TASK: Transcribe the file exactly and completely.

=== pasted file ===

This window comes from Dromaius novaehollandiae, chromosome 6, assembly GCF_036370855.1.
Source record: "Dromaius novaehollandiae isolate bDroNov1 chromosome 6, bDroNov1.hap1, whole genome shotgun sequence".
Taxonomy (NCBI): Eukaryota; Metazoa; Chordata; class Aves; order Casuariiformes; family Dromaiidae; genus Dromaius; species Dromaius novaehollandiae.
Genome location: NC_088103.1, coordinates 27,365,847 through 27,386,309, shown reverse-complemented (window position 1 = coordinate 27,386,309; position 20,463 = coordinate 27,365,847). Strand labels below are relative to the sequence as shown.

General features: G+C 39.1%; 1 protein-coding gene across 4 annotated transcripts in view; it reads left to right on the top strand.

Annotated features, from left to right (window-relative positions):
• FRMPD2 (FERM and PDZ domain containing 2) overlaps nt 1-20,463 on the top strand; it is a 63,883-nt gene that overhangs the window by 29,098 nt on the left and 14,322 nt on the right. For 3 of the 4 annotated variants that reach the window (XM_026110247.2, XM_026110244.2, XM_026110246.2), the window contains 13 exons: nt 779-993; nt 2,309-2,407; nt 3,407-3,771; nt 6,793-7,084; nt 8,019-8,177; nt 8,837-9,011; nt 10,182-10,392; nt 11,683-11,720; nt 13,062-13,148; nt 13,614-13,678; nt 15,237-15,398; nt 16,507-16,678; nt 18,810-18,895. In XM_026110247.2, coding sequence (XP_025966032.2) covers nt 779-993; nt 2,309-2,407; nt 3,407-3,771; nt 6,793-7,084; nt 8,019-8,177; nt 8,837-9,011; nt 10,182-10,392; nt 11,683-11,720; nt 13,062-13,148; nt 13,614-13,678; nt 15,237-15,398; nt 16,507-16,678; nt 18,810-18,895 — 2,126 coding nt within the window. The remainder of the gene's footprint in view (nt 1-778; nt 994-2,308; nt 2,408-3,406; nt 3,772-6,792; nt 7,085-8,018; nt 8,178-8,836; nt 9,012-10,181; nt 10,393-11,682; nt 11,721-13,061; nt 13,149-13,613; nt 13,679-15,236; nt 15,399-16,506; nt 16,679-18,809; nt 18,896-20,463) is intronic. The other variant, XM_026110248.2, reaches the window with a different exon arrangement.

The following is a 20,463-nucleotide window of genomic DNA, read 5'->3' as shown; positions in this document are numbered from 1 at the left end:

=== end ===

This window comes from Dromaius novaehollandiae, chromosome 6, assembly GCF_036370855.1.
Source record: "Dromaius novaehollandiae isolate bDroNov1 chromosome 6, bDroNov1.hap1, whole genome shotgun sequence".
Taxonomy (NCBI): Eukaryota; Metazoa; Chordata; class Aves; order Casuariiformes; family Dromaiidae; genus Dromaius; species Dromaius novaehollandiae.
Genome location: NC_088103.1, coordinates 27,365,847 through 27,386,309, shown reverse-complemented (window position 1 = coordinate 27,386,309; position 20,463 = coordinate 27,365,847). Strand labels below are relative to the sequence as shown.

General features: G+C 39.1%; 1 protein-coding gene across 4 annotated transcripts in view; it reads left to right on the top strand.

Annotated features, from left to right (window-relative positions):
• FRMPD2 (FERM and PDZ domain containing 2) overlaps nt 1-20,463 on the top strand; it is a 63,883-nt gene that overhangs the window by 29,098 nt on the left and 14,322 nt on the right. For 3 of the 4 annotated variants that reach the window (XM_026110247.2, XM_026110244.2, XM_026110246.2), the window contains 13 exons: nt 779-993; nt 2,309-2,407; nt 3,407-3,771; nt 6,793-7,084; nt 8,019-8,177; nt 8,837-9,011; nt 10,182-10,392; nt 11,683-11,720; nt 13,062-13,148; nt 13,614-13,678; nt 15,237-15,398; nt 16,507-16,678; nt 18,810-18,895. In XM_026110247.2, coding sequence (XP_025966032.2) covers nt 779-993; nt 2,309-2,407; nt 3,407-3,771; nt 6,793-7,084; nt 8,019-8,177; nt 8,837-9,011; nt 10,182-10,392; nt 11,683-11,720; nt 13,062-13,148; nt 13,614-13,678; nt 15,237-15,398; nt 16,507-16,678; nt 18,810-18,895 — 2,126 coding nt within the window. The remainder of the gene's footprint in view (nt 1-778; nt 994-2,308; nt 2,408-3,406; nt 3,772-6,792; nt 7,085-8,018; nt 8,178-8,836; nt 9,012-10,181; nt 10,393-11,682; nt 11,721-13,061; nt 13,149-13,613; nt 13,679-15,236; nt 15,399-16,506; nt 16,679-18,809; nt 18,896-20,463) is intronic. The other variant, XM_026110248.2, reaches the window with a different exon arrangement.

The following is a 20,463-nucleotide window of genomic DNA, read 5'->3' as shown; positions in this document are numbered from 1 at the left end: